- Exactly which governmental department of the "Obama administration" purports to have authority to make these rules? Does it indeed have such authority?
- Do the statutes enabling the Civilian Marksmanship Program trump that agency's authority to prohibit import of these firearms?
- Who would have standing to challenge the agency action?
I have seem some websites suggest that the Garands were sent to Korea pursuant to the Lend Lease Act (the "LLA"). The text of the Lend Lease Act provides:
SEC. 4. All contracts or agreements made for the disposition of any defense article or defense information pursuant to section 3 shall contain a clause by which the foreign government undertakes that it will not, without the consent of the President, transfer title to or possession of such defense article or defense information by gift, sale, or otherwise, or permit its use by anyone not an officer, employee, or agent of such foreign government.
§ 40722. Functions
The functions of the Civilian Marksmanship Program are—
(1) to instruct citizens of the United States in marksmanship;
(2) to promote practice and safety in the use of firearms;
(3) to conduct competitions in the use of firearms and to award trophies, prizes, badges, and other insignia to competitors;
(4) to secure and account for firearms, ammunition, and other equipment for which the corporation is responsible;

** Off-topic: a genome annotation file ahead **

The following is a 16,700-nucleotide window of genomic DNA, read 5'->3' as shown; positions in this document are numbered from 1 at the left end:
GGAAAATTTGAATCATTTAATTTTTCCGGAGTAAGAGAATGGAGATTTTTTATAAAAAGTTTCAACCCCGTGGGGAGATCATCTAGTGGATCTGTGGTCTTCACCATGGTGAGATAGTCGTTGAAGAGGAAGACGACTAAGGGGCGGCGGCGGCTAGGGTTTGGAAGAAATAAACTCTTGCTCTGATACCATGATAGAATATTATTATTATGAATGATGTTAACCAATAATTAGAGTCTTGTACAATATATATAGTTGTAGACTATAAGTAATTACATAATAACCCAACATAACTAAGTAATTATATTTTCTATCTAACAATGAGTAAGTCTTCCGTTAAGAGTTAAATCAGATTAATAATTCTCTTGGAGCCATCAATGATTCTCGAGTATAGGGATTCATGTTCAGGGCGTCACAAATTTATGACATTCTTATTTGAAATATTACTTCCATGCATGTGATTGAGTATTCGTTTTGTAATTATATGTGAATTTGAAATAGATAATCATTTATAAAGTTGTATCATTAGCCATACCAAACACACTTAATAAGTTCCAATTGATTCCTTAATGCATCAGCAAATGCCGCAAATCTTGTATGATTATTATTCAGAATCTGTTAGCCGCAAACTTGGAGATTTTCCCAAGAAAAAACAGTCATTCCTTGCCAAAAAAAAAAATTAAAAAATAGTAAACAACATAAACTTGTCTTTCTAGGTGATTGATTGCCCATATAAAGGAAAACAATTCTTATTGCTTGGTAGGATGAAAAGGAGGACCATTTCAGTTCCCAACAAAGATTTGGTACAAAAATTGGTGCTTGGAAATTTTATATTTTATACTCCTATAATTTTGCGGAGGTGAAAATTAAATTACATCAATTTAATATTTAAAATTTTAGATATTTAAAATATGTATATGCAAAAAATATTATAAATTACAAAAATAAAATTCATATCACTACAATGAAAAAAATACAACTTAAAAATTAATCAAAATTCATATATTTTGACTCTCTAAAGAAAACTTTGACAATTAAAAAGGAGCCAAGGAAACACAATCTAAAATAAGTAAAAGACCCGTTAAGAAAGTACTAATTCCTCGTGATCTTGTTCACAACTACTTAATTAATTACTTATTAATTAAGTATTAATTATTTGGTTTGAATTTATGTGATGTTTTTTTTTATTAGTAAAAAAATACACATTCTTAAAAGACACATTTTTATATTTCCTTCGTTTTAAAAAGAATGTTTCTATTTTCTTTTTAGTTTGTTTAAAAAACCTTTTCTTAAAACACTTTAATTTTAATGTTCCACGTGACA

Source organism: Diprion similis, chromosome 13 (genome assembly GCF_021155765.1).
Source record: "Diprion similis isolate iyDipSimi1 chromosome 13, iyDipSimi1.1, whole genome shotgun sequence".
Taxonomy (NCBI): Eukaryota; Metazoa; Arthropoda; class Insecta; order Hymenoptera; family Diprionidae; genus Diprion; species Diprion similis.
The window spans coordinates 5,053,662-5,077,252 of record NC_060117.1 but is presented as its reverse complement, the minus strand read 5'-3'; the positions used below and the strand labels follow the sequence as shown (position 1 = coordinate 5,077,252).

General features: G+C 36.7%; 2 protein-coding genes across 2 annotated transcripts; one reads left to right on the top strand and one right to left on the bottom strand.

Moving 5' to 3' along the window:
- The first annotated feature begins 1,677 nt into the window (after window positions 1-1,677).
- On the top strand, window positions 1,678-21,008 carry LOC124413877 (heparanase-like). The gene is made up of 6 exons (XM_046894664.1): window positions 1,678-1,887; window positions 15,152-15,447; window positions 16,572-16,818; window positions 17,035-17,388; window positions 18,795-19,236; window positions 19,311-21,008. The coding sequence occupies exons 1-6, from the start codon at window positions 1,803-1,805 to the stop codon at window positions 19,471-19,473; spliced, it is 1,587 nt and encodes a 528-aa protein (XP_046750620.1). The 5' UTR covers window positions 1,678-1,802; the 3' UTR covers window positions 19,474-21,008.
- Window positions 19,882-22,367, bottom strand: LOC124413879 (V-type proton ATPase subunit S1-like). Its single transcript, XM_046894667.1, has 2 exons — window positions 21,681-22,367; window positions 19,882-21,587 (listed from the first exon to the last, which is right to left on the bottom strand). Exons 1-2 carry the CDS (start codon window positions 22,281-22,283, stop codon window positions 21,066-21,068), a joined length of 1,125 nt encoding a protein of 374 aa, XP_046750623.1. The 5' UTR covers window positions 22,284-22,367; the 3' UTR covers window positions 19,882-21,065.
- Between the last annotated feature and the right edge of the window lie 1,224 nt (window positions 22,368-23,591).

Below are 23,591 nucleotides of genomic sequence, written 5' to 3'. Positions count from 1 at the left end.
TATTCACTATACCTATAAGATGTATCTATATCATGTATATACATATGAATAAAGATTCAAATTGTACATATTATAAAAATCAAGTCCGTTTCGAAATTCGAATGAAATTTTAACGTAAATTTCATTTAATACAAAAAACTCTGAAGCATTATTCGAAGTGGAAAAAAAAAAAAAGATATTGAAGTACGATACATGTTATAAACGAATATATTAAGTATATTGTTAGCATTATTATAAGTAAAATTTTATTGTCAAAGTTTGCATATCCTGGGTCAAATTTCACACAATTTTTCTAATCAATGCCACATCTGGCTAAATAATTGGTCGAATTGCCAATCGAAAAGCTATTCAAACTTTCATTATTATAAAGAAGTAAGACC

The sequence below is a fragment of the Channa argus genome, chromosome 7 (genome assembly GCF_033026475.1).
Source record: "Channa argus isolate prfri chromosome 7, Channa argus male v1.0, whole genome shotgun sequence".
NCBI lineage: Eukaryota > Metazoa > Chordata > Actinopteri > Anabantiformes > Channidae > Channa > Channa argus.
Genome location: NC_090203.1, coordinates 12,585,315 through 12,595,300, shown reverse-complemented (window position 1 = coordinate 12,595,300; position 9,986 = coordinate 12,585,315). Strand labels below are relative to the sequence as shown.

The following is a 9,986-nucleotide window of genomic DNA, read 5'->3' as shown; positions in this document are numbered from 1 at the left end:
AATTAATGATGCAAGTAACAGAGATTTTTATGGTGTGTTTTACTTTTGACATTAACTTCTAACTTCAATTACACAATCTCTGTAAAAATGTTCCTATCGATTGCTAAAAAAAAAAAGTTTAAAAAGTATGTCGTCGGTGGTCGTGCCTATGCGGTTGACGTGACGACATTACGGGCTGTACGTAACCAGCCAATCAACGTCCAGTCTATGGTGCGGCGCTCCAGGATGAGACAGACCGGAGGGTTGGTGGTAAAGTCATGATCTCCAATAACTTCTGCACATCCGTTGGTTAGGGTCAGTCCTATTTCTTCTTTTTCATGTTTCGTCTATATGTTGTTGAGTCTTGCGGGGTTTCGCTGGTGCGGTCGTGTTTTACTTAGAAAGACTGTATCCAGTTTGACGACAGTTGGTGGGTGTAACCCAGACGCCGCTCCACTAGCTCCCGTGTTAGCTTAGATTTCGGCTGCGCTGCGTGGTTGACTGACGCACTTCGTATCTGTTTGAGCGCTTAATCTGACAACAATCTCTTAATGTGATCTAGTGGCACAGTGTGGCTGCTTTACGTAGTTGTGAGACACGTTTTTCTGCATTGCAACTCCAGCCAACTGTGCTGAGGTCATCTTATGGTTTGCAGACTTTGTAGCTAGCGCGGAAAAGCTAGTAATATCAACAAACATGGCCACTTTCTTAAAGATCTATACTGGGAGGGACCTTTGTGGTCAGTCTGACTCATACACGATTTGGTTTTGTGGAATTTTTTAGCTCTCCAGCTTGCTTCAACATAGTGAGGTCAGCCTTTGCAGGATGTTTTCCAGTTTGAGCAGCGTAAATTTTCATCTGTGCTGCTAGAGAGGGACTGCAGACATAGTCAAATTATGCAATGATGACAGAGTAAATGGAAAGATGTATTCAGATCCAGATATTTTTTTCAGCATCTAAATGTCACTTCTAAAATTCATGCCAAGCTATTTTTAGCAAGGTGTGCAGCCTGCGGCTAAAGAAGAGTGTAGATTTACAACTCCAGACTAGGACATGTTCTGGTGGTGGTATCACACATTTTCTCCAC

(5) to issue, loan, or sell firearms, ammunition, repair parts, and other supplies under sections 40731 and 40732 of this title; and
(6) to procure necessary supplies and services to carry out the Program.
§ 40728A. Recovery of excess firearms, ammunition, and parts granted to foreign countries and transfer to corporation
(a) Authority to Recover.— The Secretary of the Army may recover from any country to which rifles, ammunition, repair parts, or other supplies described in section 40731 (a) of this title are furnished on a grant basis under the conditions imposed by section 505 of the Foreign Assistance Act of 1961 (22 U.S.C. 2314) any such rifles, ammunition, repair parts, or supplies that become excess to the needs of such country.
(b) Cost of Recovery.—
(1) Except as provided in paragraph (2), the cost of recovery of any rifles, ammunition, repair parts, or supplies under subsection (a) shall be treated as incremental direct costs incurred in providing logistical support to the corporation for which reimbursement shall be required as provided in section 40727 (a) of this title.
(2) The Secretary may require the corporation to pay costs of recovery described in paragraph (1) in advance of incurring such costs. Amounts so paid shall not be subject to the provisions of section 3302 of title 31, but shall be administered in accordance with the last sentence of section 40727 (a) of this title.
(c) Availability for Transfer to Corporation.— Any rifles, ammunition, repair parts, or supplies recovered under subsection (a) shall be available for transfer to the corporation in accordance with section 40728 of this title under such additional terms and conditions as the Secretary shall prescribe for purposes of this section.
Again, the disclaimer for the above analysis is the assumption that the Garands made it to S. Korea under the FAA or LLA. There might also be some other laws governing not just the transfer of these rifles, but specifically a transfer to the US, which might implicate powers of the President or the State Department. If they were simply sold outright to S. Korea, then their importation would probably fall within the purview of the Gun Control Act and the ATF.